We have just had a few splendid few days on the Mornington Peninsula, south of Melbourne. Our aim was to just get away for a few nice days and be away from home where we have spent so much time because of our Covid lockdowns. We decided that a stay at the RACV (Royal Automobile Club of Victoria) Resort at Cape Schanck would be just the place.
Coincidentally our daughter Cathy, and her two girls, Audrey and Violet, had booked a stay at a B&B in nearby Rosebud for a getaway during the school holidays. We enjoyed catching up with them while we were away.
On Wednesday, we ambled down to the Peninsula, finding a cafe in the town of Flinders for a light lunch. While the northern side of the Peninsula fronts on to Port Phillip Bay with its calm family-friendly beaches, the Southern side is on the more rugged ocean coastline of Bass Straight. Along the length of the coast, there are numerous small bays and surf beaches to explore. I had not been to some of these before.
It was Audrey’s birthday on Wednesday and we felt very privileged that she wanted us to join her for a wonderful dinner at Alatonero Greek Restaurant in McRae. It was a 25 minute drive across from our resort past some farms and market gardens. We had quite a feast of assorted Greek entrees and shared plates of lamb shoulder, chicken and seafood for our main courses. It was a wonderful night and an excellent birthday celebration.
It was very dark when we returned to the resort and we had our eyes open for kangaroos that might have encroached onto the road. The accommodation at the resort was completed in 2018. It sits on some ancient sand dunes and is surrounded by an excellent 18-hole golf course that looks more like a park than anything else. The architect was very successful in designing a building that would entice a diverse range of RACV members and non-RACV members to a world-class 120 room hotel, gym, luxury day spa, restaurants, golf club, and golf course.
On Thursday morning, we again met up with our girls to ride ‘The Eagle’, This is a gondola ride operated from its base station in Dromana to the summit of Arthurs Seat. It replaced the old Arthurs Seat Chairlift which was closed in 2006 after a number of safety issues. We had a leisurely coffee and cake together in the cafe at the top and then returned back down to the base station. It’s a pity that the trees and shrubs along the route of The Eagle have grown so much since it was constructed. They block a good deal the views along much of the nearby Peninsula.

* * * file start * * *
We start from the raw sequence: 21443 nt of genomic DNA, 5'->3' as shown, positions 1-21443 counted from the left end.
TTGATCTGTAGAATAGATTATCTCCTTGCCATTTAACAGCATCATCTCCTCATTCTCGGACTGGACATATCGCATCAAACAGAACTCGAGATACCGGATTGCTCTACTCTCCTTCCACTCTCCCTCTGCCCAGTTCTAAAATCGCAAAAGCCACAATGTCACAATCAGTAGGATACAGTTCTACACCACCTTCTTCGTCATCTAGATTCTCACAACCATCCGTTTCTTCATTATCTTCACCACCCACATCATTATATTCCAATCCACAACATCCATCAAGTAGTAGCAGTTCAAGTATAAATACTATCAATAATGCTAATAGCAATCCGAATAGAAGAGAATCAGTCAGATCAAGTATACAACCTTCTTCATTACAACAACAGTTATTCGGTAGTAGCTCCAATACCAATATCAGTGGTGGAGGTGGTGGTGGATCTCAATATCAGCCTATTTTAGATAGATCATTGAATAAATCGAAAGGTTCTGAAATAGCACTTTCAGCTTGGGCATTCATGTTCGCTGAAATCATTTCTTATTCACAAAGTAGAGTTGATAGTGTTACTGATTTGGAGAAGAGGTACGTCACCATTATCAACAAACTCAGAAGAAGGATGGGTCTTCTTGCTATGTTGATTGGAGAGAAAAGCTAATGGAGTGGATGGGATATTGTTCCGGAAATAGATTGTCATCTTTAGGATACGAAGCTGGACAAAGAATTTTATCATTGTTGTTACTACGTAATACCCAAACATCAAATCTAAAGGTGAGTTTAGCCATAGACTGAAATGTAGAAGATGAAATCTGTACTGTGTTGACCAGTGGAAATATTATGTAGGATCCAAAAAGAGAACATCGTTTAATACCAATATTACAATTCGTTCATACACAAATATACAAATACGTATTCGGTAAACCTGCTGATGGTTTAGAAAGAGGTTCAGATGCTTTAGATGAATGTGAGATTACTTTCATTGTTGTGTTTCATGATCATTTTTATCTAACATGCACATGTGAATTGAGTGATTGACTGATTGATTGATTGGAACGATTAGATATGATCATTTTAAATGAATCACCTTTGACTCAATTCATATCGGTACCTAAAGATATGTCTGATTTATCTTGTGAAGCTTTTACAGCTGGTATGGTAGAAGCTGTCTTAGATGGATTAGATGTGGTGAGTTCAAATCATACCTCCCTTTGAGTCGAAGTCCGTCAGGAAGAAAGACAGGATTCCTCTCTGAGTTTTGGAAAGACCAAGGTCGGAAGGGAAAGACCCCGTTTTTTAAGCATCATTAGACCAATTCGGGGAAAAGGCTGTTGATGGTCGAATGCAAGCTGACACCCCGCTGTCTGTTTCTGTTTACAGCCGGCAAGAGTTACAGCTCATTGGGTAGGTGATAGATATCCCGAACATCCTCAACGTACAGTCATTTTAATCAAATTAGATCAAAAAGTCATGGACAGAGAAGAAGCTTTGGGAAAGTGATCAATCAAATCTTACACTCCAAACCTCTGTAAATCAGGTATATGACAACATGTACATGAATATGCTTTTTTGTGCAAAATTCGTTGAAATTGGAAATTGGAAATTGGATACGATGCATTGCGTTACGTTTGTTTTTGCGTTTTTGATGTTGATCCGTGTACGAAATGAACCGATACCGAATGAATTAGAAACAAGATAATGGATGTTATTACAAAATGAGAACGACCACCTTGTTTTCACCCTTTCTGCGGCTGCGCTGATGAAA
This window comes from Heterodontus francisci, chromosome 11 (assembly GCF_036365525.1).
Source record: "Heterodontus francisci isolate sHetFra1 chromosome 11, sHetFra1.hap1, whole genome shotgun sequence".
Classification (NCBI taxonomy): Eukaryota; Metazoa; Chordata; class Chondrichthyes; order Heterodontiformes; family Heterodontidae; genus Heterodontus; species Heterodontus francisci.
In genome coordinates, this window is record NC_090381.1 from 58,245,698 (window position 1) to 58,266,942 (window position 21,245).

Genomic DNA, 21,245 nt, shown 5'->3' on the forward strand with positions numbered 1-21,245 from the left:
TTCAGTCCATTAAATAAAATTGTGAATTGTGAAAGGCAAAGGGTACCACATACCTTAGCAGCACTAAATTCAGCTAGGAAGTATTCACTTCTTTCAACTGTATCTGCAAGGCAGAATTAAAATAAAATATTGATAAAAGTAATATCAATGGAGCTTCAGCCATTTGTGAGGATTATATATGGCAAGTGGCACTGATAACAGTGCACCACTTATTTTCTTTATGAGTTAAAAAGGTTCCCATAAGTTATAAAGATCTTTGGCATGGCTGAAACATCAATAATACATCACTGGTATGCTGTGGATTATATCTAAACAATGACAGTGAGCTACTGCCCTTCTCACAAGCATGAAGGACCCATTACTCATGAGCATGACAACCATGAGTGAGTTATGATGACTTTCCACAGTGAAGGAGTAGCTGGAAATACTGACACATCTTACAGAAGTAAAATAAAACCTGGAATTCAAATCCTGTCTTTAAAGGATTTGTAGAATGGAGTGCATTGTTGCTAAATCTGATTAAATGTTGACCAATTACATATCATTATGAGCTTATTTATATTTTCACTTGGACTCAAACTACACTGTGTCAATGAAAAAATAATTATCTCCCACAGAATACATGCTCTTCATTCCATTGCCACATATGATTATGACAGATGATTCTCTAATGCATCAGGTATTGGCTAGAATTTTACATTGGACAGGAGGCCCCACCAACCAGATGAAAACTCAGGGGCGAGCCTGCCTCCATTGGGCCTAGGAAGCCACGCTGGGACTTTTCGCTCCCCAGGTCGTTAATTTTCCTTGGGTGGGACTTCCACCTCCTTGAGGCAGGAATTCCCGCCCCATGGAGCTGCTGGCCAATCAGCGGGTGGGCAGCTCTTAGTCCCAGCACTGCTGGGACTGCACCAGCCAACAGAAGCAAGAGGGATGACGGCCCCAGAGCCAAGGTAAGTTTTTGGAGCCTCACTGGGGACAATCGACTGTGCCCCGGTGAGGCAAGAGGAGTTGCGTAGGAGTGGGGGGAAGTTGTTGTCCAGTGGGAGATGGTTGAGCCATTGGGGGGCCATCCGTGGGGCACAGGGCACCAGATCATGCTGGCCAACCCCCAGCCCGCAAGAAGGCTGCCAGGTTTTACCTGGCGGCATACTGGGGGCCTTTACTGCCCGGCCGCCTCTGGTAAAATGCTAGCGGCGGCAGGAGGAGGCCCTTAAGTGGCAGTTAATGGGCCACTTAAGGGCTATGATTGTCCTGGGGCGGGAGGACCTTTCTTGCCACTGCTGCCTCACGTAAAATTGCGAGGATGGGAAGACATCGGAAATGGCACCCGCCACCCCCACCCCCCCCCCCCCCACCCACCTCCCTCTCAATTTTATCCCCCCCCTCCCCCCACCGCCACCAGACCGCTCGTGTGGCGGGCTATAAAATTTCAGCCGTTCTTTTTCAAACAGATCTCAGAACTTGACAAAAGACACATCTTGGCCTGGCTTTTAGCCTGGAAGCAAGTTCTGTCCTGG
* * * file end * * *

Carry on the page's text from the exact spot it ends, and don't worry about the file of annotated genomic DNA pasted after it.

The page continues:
I really enjoyed having this time with our grand daughters. After saying goodbye to them, we headed back to see more of the ocean beaches to see what we could find and to do some more photography along this scenic coast.
Late in the afternoon, we were at Cape Schanck, the most southern headland on Mornington Peninsula. This location was named in 1800 after Captain John Schank, R.N. by Lieutenant James Grant while sailing on his ship, the Lady Nelson. Schank had designed the raised keel (or centreboard) on the Lady Nelson. The current spelling of the locality as ‘Schanck’ (two c’s) is a misspelling of Shank’s name. You reach the outermost point of the Cape on an 800 metre boardwalk with its many steps.
The most recognisable symbol of Cape Schanck is its Lighthouse. It was built in 1859 and was only the second lighthouse be built in Victoria. The 21 metres (69 ft) tall tower was built from local limestone. The light’s focal plane is situated 100 metres above sea level and has a range of 26 nmi (48 km). It was originally manned by a team of lighthouse keepers who lived in the cottages near the base of the tower. Some decades ago, the light was converted to automatic operation, as have nearly all the lights along Australia’s coast
The rugged nature of the coastline around Cape Schanck with its cliff faces and rocky outcrops means there are few areas of traditional sandy beach. A prominent rock outcrop is Pulpit Rock that stands out at the very tip of the Cape.
We are now in the middle of winter, and the last few days have been cool and sunny – around 13C. The mornings have been cold. In Melbourne, minimum temperatures over the last few days gave been as low as 0C, but down here by the coast it has been a little warmer in the mornings at 4C. I managed to capture a good shot of the glow of first light on one crisp morning during our stay.
Today, before returning home, we pottered around some more of the coast before meeting up with our friends, Gill and Rob for lunch at the Merricks General Store. We met Gill and Rob many years ago on a European River cruise and have enjoyed their company on many occasions since.
The Merricks General Store was built in 1922. In the early years the building was a post office, store and meeting place for the local rural community. Over the years it has also been a favourite with day-trippers and surfers who dropped in for pies, chips, hot chocolate and milkshakes. For a brief time in 1997, the store operated as a restaurant and gourmet food pantry but by the early 2000’s it had become rundown. In 2008, the well known Myer and Baillieu families bought the store and improved it. In Spring of 2008, it reopened as a brand new providore, bistro, and cellar door. It is a wonderful place for lunch!